Although they had less than a half hour to make their voices heard, the Republican candidates for the Fourth Congressional District fit in a full plate of issues and opinions during .
Sean Bielat, Elizabeth Childs and David Steinhof joined Braude for a series of questions on topics including gun control, taxes, health care and their potential Democrat opponent.
Just a couple of weeks after the , Braude started off the debate by asking the candidates whether they would support legislation for increased gun control.
"I think it's a mistake to rush down a legislative path," said Bielat, .
, agreed that legislation is a "knee-jerk" reaction and that he believes in Second Amendment rights.
Childs, , argued that increased legislation is not necessary and instead, states should work more on providing services to people with mental disorders.
On some tax issues, though, the candidates differed slightly in their opinions.
When asked whether they would support extending the Bush tax cuts for the middle class (not for wealthy population), both Childs and Bielat agreed that compromise is the best option, even if it means keeping or raising some taxes.
"We have to stop going into our corners and go with a compromise," Childs said. "I would do what’s in the best interest of the country, not party politics."
Steinhof, though, said he would not support extending the tax cuts and stood by his "no tax pledge."
While all three support repealing President Obama's health care plan (also called "Obamacare") Braude asked what the candidates would like to adjust if the whole plan could not be repealed.
If elected, Steinhof said he would like to see the plan broken down to apply "state by state", rather than nation-wide health care option.
Childs, on the other hand, argued that it is the funding mechanism for the plan that needs to be addressed.
"I think the budget for the funding for [the health care plan] is a smoke and mirrors issue," Childs said.
Bielat, who noted that he does not agree with a plan that is a "mandate," said inner-state competition for health care plans will be an important issue if Obamacare is not repealed.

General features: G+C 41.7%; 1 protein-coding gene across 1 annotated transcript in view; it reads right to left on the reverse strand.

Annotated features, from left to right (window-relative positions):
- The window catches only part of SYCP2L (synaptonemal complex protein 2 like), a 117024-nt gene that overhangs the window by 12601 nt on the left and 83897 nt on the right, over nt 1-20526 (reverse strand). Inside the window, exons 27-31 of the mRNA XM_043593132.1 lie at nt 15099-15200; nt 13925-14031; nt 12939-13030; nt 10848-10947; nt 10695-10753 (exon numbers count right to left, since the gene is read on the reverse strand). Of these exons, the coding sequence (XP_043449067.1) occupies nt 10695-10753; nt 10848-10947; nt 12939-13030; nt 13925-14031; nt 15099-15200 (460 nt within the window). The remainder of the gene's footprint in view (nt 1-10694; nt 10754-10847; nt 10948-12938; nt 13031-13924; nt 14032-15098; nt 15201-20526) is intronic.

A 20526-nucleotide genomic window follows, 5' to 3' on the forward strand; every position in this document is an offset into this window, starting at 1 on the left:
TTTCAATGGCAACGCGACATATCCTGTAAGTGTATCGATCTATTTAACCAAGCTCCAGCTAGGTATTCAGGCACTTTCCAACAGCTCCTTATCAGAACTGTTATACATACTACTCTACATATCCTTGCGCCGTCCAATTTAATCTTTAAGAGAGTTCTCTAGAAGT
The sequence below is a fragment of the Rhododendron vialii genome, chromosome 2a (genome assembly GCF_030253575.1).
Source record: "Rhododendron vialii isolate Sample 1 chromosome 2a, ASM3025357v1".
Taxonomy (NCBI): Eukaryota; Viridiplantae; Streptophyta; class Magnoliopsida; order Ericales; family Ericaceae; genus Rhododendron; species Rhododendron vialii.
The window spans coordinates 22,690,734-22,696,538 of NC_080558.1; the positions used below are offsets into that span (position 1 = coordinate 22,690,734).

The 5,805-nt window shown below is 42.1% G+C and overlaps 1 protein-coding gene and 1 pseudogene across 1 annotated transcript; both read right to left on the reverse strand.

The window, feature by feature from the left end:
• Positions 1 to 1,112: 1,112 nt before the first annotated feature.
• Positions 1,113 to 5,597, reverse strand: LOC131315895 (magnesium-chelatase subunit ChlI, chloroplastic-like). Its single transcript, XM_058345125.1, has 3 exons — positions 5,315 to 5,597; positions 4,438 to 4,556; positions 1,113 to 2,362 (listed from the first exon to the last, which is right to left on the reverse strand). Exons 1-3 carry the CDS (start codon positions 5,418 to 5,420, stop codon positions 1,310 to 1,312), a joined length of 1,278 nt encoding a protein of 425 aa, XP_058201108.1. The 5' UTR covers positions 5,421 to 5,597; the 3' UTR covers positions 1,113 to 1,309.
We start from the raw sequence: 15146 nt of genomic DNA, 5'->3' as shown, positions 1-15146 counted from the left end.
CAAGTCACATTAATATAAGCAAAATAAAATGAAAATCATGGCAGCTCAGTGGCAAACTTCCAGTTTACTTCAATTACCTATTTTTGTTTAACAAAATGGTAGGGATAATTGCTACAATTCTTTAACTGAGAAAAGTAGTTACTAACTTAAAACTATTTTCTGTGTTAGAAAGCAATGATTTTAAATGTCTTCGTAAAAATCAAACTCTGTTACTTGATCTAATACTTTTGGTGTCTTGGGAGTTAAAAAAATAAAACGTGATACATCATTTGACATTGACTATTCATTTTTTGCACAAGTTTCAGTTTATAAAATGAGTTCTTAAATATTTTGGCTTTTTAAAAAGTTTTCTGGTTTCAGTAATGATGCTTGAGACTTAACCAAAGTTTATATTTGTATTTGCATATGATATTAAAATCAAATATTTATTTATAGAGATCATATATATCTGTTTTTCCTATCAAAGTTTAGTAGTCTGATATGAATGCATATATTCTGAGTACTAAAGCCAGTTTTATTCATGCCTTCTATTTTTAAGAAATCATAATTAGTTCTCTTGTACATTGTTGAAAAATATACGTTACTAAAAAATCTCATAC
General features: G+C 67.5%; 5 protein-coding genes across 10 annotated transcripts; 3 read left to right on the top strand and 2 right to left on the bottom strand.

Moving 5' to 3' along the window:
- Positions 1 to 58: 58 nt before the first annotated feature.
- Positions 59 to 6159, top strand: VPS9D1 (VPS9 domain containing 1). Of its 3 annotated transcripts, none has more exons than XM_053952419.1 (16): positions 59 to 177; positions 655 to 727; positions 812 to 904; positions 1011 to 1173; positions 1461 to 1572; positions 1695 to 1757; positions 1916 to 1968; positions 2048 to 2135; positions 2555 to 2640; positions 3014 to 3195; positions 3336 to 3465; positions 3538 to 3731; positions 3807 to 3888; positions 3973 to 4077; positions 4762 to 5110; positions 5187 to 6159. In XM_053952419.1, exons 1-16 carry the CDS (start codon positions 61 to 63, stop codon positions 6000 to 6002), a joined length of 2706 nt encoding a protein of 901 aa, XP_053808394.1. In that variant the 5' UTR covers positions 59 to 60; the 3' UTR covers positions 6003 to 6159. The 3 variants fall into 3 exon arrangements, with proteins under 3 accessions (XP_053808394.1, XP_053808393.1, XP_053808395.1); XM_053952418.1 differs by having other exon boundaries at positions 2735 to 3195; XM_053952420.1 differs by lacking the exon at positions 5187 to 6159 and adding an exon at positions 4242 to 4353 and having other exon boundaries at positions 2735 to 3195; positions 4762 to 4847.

Another key point Bielat stressed was the idea of "giving people and businesses back their money" by cutting taxes and allowing businesses to invest.
"That's how you do stimulus the right way," Bielat said. "Not having it government-directed, but having the people make decisions."
Steinhof agreed, saying that taxes should be cut for small businesses and regulations for those businesses should be reduced.
Coming in from a different angle, Childs underlined her support for simplifying the tax code, closing loopholes and implementing "systemic spending reform on major entitlement programs" such as Social Security and Medicare.
As for their potential opponent, Joe Kennedy III, the three Republicans seemed to brush off the competition.
"He doesn't say anything on his website, he's not out in the public talking about what he believes...until then, we can't really judge if he's qualified," Bielat said.
Steinhof, who noted that he is the only Republican candidate who has lived in the Fourth District his whole life, noted that Kennedy just moved to the district a few months ago.
"He has no private sector experience and he probably hasn't had to pay a single bill in his life," Steinhof said.
"I don’t think he's the most qualified in this race," Childs said. "He has no experience working across the aisle…which is what it’s going to take."
NECN's Broadside with Jim Braude will host a similar debate with the three Democratic candidates -- Kennedy, Herb Robinson and Rachel Brown -- on Thursday, August 16 at 6 p.m.